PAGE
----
Scottish Government launches Patient Portal project to give people access to their records

Patient health records go online

Computer and mouse

The portal will allow patients access to records via the internet

A scheme which gives patients access to their own health records over the internet is being piloted at two GP practices in Ayrshire.

The Patient Portal allows doctors appointments and repeat prescriptions to be booked through a secure website.

It also lets patients access their own test results, and track and monitor blood pressure and blood sugar levels.

If the £175,000 six-month trial is successful, it could be extended across the country.

The Patient Portal is being trialled at Townhead Surgery in Irvine and the Kilwinning Medical Practice.

Click the link to read more about patient records

Scottish Government publishes bill to improve NHS patients' rights

Legal guarantee to be given for treatment waiting times

Surgeons operating - generic

Patients will have a legally guaranteed waiting time for an operation

Patients will be legally guaranteed hospital treatment within 12 weeks under new legislation which has been unveiled by the Scottish government.

An independent advice service will also be created for anyone unhappy with the care provided by the NHS.

The Patient Rights (Scotland) Bill will introduce a legal right to complain about treatment.

Health Secretary Nicola Sturgeon said the bill aimed to improve patients’ experience of using health services.

The maximum waiting time of 12 weeks will begin when a patient is put on a waiting list and will apply to both day case and in-patient procedures.

It is absolutely right that patients know what they can expect from their health service
Nicola Sturgeon
Health Secretary

If a hospital fails to comply, it will have to ensure treatment is given at the “next available opportunity” and provide an explanation to the patient for the delay.

Health boards will have a duty to direct patients who are unsatisfied with their treatment to the new Patient Advice and Support Service.

Follow the link to read more about improving patient care

Audit Scotland publish report on managing NHS waiting lists

NHS waiting lists fairer, says study

surgeons at work

The report said patients are getting a fairer deal under the new system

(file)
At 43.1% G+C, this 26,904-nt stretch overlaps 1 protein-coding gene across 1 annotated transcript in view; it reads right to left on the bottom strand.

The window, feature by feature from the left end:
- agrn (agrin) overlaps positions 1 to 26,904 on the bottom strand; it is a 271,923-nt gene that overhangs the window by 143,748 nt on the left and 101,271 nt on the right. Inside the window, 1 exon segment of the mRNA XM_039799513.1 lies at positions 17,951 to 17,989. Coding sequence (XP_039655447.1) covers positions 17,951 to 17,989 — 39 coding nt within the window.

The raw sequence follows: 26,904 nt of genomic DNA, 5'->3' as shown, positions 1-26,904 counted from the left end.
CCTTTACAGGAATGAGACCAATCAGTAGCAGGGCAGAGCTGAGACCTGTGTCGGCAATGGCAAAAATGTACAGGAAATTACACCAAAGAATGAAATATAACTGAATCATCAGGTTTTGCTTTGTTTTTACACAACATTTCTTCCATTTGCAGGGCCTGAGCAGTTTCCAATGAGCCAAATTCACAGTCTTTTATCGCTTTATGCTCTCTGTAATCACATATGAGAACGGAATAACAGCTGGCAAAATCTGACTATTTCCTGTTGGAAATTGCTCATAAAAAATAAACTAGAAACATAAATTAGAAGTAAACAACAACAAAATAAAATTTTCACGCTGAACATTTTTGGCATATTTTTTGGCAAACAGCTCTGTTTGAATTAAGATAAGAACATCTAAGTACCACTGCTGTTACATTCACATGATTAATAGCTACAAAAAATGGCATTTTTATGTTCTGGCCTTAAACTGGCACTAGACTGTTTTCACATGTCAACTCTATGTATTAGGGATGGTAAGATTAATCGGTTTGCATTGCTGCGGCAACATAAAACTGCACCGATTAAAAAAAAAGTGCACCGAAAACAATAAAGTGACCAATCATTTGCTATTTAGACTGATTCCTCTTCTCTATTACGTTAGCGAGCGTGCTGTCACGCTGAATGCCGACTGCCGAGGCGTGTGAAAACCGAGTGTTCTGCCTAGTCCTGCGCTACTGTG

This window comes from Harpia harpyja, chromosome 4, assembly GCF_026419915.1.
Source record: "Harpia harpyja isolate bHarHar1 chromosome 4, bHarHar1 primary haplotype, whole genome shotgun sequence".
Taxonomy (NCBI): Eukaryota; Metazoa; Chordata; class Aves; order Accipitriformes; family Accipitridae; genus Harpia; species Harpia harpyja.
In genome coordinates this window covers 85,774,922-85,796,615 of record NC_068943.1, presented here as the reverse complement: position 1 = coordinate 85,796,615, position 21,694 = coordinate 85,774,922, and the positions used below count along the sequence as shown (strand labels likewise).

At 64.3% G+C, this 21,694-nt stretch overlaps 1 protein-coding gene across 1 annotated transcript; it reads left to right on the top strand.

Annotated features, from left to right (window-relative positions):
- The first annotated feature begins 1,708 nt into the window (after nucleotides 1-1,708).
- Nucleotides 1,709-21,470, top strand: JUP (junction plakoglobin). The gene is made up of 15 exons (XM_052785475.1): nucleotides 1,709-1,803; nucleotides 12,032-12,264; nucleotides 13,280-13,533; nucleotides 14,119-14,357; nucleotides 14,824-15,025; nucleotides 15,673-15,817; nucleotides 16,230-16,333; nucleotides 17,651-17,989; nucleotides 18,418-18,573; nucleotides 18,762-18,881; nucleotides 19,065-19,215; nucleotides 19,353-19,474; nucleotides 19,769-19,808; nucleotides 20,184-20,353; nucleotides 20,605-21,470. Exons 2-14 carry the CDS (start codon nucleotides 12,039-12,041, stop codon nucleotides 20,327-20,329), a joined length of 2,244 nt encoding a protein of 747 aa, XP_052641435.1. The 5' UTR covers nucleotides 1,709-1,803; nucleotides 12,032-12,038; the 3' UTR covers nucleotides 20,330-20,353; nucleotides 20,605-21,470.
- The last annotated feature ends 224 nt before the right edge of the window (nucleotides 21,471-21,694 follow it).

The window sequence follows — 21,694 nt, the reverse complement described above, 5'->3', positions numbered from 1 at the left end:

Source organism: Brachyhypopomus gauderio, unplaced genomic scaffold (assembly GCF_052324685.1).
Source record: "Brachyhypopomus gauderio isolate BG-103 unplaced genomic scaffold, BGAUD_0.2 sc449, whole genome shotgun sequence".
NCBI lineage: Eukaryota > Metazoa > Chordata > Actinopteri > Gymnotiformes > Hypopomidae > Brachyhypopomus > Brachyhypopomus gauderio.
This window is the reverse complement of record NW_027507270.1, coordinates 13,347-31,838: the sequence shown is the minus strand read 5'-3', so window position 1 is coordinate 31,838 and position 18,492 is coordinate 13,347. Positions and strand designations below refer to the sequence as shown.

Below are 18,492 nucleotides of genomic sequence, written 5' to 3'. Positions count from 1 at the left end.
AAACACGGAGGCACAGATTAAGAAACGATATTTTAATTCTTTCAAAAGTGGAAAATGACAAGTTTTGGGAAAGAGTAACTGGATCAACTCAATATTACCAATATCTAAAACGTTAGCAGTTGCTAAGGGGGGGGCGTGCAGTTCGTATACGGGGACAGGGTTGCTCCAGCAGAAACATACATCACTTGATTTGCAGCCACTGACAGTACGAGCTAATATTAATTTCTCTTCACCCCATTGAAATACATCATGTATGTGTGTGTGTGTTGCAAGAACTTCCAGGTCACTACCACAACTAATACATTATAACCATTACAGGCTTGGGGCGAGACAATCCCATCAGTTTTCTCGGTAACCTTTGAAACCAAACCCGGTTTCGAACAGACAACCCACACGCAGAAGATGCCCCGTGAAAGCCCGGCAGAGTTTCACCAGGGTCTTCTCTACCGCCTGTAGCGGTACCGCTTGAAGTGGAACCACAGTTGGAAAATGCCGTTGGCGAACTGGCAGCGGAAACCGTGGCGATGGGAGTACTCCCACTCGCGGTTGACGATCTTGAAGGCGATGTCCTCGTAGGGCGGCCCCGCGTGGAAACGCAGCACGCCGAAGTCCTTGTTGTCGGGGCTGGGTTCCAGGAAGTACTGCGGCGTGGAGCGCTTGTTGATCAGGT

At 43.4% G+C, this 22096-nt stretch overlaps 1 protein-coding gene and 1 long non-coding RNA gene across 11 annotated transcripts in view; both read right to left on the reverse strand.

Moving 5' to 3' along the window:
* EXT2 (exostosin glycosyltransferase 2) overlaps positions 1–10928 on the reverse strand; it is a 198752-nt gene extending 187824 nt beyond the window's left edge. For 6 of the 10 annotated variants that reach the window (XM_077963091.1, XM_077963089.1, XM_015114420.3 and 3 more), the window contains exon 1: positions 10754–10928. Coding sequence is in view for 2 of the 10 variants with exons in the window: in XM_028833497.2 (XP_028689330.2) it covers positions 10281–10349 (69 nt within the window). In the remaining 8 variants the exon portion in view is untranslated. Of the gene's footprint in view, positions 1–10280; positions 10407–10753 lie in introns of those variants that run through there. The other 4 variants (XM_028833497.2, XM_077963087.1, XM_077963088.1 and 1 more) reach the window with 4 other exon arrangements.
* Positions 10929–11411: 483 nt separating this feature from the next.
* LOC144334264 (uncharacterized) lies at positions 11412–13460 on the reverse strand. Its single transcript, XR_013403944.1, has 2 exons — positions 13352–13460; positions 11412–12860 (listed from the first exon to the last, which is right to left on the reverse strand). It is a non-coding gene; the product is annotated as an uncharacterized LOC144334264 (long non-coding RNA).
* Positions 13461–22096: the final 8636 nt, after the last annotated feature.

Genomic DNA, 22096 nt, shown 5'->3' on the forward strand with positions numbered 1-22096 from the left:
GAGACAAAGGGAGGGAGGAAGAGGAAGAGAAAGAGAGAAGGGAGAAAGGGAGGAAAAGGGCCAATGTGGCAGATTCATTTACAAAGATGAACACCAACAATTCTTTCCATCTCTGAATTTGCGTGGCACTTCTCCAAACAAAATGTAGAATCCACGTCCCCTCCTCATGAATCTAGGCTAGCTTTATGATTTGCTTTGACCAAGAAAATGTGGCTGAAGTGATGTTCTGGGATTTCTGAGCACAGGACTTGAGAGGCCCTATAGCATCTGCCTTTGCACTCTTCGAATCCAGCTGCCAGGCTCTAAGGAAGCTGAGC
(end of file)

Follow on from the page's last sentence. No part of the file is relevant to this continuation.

Changes to NHS waiting lists have made the system fairer for patients according to the public sector watchdog Audit Scotland.

In a report it said an overhaul of the system two years ago had resulted in most patients waiting less than the 15 week target.

It concluded the new arrangements had improved the way the health service managed waiting lists.

But it criticised the way the NHS communicated with patients.

Auditor General for Scotland Robert Black said: “Waiting times are very important to patients and the new arrangements have improved the way the NHS manages waiting lists.

“The NHS now needs to build on this to make sure that the new arrangements work well for everyone.”

Click the link to read more on NHS waiting lists

New way of managing waiting lists is fairer for patients

Posted: 4 March 2010

The National Health Service (NHS) in Scotland has made big changes in how it manages waiting lists since 2008 and these have made the system fairer for patients. The NHS has done well to implement these complex new arrangements.

An Audit Scotland report, Managing NHS waiting lists – A review of new arrangements, looks at how the NHS has applied the new arrangements, known as New Ways, and how this has affected patients. New Ways aims to manage patients more consistently and bring an end to patients being put on what were sometimes referred to as ‘hidden waiting lists’, where they would lose their guarantee of being treated within a certain period of time.

The report finds that the NHS has broadly achieved these aims, and the changes have resulted in a system that is fairer for patients. But the health service now needs to do more to make the new arrangements work as effectively as possible and to help patients understand New Ways and its implications.

Read more about the Audit Scotland report on waiting lists

New Microsoft Health Solution Connects Hospitals With Patients and Referring Physicians to Improve Coordination of Care